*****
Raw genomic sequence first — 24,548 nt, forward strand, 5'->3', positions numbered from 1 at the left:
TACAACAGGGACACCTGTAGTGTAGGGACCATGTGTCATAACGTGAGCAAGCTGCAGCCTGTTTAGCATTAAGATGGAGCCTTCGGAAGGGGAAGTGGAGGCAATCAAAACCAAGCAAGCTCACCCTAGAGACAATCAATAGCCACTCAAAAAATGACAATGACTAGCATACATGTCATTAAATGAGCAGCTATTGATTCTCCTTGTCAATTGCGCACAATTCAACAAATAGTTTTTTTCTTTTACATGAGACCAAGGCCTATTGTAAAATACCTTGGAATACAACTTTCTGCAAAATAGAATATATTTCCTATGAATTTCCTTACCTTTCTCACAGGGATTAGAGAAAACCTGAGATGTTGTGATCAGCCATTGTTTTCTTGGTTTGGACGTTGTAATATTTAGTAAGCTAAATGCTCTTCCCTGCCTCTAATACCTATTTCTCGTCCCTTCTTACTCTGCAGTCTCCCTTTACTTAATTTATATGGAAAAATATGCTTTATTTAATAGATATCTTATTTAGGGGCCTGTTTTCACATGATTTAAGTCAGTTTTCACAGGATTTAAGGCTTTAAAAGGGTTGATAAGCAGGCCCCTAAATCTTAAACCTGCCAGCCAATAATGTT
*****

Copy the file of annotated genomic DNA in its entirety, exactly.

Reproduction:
Raw genomic sequence first — 24,548 nt, forward strand, 5'->3', positions numbered from 1 at the left:
TACAACAGGGACACCTGTAGTGTAGGGACCATGTGTCATAACGTGAGCAAGCTGCAGCCTGTTTAGCATTAAGATGGAGCCTTCGGAAGGGGAAGTGGAGGCAATCAAAACCAAGCAAGCTCACCCTAGAGACAATCAATAGCCACTCAAAAAATGACAATGACTAGCATACATGTCATTAAATGAGCAGCTATTGATTCTCCTTGTCAATTGCGCACAATTCAACAAATAGTTTTTTTCTTTTACATGAGACCAAGGCCTATTGTAAAATACCTTGGAATACAACTTTCTGCAAAATAGAATATATTTCCTATGAATTTCCTTACCTTTCTCACAGGGATTAGAGAAAACCTGAGATGTTGTGATCAGCCATTGTTTTCTTGGTTTGGACGTTGTAATATTTAGTAAGCTAAATGCTCTTCCCTGCCTCTAATACCTATTTCTCGTCCCTTCTTACTCTGCAGTCTCCCTTTACTTAATTTATATGGAAAAATATGCTTTATTTAATAGATATCTTATTTAGGGGCCTGTTTTCACATGATTTAAGTCAGTTTTCACAGGATTTAAGGCTTTAAAAGGGTTGATAAGCAGGCCCCTAAATCTTAAACCTGCCAGCCAATAATGTT